|Left to right: Emma Stone and Colin Firth|
Over the decades, director Woody Allen has made an impressive career out of mixing philosophy with jazz and bites of small, intellectual humor. His plots may often be pointless or not even thought out, but his consistency in overall quality is something to be amazed about. He is one of the most reliable directors out there, provided that you love what he dishes out. Following last year's phenomenal Blue Jasmine is more of the same in Magic in the Moonlight in which a magician debunking a psychic attempts to become a commentary on religion. The plot isn't all that amazing, but thanks to Allen's penchant gift for screenwriting, it doesn't matter. It is whimsical and funny in all of the predictable ways.
For years, Stanley (Colin Firth) has been a magician of some regards with his assistant Howard (Simon McBurney). His shows are something of renown and his ego causes him to believe that he is always right. Then comes Sophie (Emma Stone), who is a psychic that has an uncanny gift for mental connections. It is silly, but quickly turns into an investigation that turns into love. Beyond that, the film is an ode to 1928 in which people dressed up, dance to hot music, and and drove around on the hillside overlooking the gorgeous ocean. The driving is so gratuitous that at times, it feels like all that the film has. It doesn't matter, because that car ride looks fun.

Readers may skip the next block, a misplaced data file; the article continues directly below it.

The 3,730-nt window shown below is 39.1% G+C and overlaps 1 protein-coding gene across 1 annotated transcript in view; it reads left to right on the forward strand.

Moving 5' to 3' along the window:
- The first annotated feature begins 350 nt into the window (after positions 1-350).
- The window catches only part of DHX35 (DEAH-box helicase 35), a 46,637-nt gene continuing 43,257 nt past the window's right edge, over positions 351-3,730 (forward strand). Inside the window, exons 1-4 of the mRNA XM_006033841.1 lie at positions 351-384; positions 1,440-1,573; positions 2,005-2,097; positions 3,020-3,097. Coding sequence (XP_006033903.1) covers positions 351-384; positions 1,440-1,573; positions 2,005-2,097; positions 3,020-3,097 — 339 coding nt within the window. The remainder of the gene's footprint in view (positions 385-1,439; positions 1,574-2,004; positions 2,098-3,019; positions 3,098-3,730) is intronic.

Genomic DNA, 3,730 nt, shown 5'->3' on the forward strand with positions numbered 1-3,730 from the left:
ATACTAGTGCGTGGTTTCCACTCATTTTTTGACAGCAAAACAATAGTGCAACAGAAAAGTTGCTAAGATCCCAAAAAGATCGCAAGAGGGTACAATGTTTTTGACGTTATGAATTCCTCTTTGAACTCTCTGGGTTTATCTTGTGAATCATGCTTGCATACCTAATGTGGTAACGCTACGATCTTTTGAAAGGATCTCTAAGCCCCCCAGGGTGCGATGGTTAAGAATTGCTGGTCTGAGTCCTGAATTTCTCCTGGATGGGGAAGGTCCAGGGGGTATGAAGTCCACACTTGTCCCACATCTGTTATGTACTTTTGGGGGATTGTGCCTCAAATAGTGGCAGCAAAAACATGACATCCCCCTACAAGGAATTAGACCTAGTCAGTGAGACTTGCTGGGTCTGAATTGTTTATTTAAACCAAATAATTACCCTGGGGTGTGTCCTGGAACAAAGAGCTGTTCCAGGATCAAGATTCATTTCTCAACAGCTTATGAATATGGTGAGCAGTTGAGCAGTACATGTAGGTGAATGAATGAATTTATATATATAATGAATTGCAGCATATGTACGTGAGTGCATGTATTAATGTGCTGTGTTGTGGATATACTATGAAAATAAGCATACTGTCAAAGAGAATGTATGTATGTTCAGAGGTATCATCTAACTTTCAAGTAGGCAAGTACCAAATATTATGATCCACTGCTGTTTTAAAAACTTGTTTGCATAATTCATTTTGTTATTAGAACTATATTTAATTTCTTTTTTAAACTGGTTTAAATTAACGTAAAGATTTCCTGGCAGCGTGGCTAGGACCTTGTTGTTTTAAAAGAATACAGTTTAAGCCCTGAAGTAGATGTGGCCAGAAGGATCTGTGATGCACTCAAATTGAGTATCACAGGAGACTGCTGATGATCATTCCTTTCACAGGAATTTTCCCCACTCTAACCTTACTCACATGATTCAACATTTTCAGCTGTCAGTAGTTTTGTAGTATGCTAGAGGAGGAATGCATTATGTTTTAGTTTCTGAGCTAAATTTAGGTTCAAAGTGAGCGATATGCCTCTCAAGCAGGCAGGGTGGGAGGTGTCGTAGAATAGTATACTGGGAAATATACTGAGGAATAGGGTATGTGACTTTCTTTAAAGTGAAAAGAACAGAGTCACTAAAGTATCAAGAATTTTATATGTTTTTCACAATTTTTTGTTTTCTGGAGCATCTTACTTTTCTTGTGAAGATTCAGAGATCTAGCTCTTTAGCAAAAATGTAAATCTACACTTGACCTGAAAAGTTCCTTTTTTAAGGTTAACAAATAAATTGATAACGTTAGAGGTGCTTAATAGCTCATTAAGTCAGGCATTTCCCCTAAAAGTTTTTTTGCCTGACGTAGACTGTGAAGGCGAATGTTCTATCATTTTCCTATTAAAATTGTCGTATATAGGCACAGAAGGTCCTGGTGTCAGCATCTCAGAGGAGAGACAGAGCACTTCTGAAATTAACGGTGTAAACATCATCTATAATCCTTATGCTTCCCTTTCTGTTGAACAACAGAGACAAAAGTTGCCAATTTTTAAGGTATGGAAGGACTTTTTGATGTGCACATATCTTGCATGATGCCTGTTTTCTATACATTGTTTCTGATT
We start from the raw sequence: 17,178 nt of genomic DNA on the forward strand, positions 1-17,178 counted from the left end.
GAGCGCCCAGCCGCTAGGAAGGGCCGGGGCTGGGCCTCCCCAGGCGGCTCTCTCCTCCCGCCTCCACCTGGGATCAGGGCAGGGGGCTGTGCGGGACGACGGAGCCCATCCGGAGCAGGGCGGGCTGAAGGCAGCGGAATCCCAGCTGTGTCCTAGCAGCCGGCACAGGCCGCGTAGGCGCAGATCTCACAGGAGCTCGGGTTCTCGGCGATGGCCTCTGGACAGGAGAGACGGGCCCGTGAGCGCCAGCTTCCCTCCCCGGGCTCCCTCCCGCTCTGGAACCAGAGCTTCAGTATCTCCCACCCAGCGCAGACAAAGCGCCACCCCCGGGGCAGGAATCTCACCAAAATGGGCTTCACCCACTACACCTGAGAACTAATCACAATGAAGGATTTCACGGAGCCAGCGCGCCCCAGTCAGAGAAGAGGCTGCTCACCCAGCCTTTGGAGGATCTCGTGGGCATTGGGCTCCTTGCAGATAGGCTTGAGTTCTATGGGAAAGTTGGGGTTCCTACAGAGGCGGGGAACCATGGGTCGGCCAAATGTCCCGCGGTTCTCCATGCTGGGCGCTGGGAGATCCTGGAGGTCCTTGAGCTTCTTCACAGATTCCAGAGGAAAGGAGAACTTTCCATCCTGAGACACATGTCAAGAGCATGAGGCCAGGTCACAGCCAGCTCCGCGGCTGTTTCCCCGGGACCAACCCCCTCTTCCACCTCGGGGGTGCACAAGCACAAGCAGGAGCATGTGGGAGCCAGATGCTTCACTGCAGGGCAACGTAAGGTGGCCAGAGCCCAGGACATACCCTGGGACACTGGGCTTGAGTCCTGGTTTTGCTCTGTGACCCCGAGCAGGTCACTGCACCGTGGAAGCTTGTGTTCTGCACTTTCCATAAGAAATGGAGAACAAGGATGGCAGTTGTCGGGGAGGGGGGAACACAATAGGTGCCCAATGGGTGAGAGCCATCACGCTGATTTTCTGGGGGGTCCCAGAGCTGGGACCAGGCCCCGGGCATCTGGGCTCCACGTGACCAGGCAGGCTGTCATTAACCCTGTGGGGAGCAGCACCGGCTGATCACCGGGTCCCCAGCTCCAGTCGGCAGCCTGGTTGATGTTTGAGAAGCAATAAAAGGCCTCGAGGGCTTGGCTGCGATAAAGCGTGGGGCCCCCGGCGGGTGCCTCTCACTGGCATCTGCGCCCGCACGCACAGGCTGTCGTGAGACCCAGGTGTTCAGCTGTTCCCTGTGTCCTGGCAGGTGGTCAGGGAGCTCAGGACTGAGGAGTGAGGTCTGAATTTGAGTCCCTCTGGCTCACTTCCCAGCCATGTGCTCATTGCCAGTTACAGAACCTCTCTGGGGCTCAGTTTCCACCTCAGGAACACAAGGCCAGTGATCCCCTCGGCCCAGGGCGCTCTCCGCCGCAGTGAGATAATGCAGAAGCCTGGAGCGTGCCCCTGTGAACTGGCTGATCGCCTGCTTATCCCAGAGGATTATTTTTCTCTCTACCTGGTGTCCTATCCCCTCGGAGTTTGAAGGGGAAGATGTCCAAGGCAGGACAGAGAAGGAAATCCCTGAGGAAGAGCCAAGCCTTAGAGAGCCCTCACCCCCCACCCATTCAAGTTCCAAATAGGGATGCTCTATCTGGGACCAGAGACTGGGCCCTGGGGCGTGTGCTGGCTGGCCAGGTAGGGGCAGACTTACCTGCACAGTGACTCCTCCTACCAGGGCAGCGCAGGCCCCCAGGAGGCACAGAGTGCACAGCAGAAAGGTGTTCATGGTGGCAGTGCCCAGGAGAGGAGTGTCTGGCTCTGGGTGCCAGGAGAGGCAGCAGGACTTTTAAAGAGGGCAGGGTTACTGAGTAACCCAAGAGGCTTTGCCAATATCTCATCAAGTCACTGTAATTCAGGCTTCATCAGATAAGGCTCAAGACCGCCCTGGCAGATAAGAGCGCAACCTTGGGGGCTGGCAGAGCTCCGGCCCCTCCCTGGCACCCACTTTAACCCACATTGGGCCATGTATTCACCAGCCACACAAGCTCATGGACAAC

The film doesn't have much to offer in the first half. Beyond introducing characters and initial concept, the film meanders around in intellectual humor and Firth remaining a charmingly British figure. The themes are blatant and spoken in ways that create a predictive quality. Despite decent chemistry, the romance isn't present nor interesting for most of the film. When it is, Allen's writing dives into familiar territory and over-analyzes details in ways that bog down the fun nature with something more familiar and lofty. In fact, it feels like the last 15 minutes are meant to derail any mundane plot devices and turn it into a more traditional romantic narrative. It is so unfocused that there doesn't even feel like a statement about religion, as established in the first half of the film.
There isn't much to say about Magic in the Moonlight other than it works in spite of itself. Compared to recent gems like Midnight in Paris or Blue Jasmine, it misses the mark. Still, what Allen is great at is consistency. He can get solid performances out of his actors, and this one is no exception. Firth may be playing a British dandy, but he makes the pompous dialogue shine. Stone also looks to be having some fun while playing a coy character who is not entirely clear. The illustrious shots of the locations may be a little dull, but this looks and feels like a solid film that doesn't pander to its audience. Maybe it does play into a few too many late 1920's cliches, but it feels honest, and that goes a long way.
Magic in the Moonlight is a film not to be enjoyed specifically for the mystery element nor the tacked on romance. It is a film that exists solely to have fun. Nothing about it is perfect, but it isn't a waste of time either. It is a film that reflects a master who can take any material and churn out a good film from it. Maybe there are a few missed opportunities, but it allows this to become an actor's showcase, and the results are delightful, if meandering. Those who love Allen will not be disappointed, even if the insight and creativity isn't quite all there.